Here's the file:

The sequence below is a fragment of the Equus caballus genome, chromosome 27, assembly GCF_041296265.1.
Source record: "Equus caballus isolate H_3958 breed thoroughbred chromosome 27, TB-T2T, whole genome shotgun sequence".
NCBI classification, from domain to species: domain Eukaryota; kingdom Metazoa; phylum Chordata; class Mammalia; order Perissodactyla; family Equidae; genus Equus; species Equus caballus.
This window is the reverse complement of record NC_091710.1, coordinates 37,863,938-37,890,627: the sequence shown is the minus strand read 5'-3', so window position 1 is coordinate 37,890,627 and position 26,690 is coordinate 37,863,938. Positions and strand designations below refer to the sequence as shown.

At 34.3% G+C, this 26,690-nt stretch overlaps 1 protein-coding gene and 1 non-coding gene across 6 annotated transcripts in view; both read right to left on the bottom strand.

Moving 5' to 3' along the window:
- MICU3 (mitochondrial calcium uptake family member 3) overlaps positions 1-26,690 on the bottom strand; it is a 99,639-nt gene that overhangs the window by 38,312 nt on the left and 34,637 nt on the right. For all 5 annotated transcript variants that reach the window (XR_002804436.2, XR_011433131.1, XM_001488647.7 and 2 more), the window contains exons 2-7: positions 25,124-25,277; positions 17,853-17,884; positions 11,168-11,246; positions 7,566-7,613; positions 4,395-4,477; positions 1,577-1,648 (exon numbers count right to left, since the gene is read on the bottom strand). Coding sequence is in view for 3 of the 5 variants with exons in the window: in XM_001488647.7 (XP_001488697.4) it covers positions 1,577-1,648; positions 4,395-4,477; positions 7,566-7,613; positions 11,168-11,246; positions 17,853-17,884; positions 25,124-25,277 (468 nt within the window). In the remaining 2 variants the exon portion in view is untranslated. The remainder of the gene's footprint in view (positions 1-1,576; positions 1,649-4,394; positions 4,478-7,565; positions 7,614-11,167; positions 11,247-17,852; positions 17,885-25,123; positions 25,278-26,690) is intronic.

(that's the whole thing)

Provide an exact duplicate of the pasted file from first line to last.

The sequence below is a fragment of the Equus caballus genome, chromosome 27, assembly GCF_041296265.1.
Source record: "Equus caballus isolate H_3958 breed thoroughbred chromosome 27, TB-T2T, whole genome shotgun sequence".
NCBI classification, from domain to species: domain Eukaryota; kingdom Metazoa; phylum Chordata; class Mammalia; order Perissodactyla; family Equidae; genus Equus; species Equus caballus.
This window is the reverse complement of record NC_091710.1, coordinates 37,863,938-37,890,627: the sequence shown is the minus strand read 5'-3', so window position 1 is coordinate 37,890,627 and position 26,690 is coordinate 37,863,938. Positions and strand designations below refer to the sequence as shown.

At 34.3% G+C, this 26,690-nt stretch overlaps 1 protein-coding gene and 1 non-coding gene across 6 annotated transcripts in view; both read right to left on the bottom strand.

Moving 5' to 3' along the window:
- MICU3 (mitochondrial calcium uptake family member 3) overlaps positions 1-26,690 on the bottom strand; it is a 99,639-nt gene that overhangs the window by 38,312 nt on the left and 34,637 nt on the right. For all 5 annotated transcript variants that reach the window (XR_002804436.2, XR_011433131.1, XM_001488647.7 and 2 more), the window contains exons 2-7: positions 25,124-25,277; positions 17,853-17,884; positions 11,168-11,246; positions 7,566-7,613; positions 4,395-4,477; positions 1,577-1,648 (exon numbers count right to left, since the gene is read on the bottom strand). Coding sequence is in view for 3 of the 5 variants with exons in the window: in XM_001488647.7 (XP_001488697.4) it covers positions 1,577-1,648; positions 4,395-4,477; positions 7,566-7,613; positions 11,168-11,246; positions 17,853-17,884; positions 25,124-25,277 (468 nt within the window). In the remaining 2 variants the exon portion in view is untranslated. The remainder of the gene's footprint in view (positions 1-1,576; positions 1,649-4,394; positions 4,478-7,565; positions 7,614-11,167; positions 11,247-17,852; positions 17,885-25,123; positions 25,278-26,690) is intronic.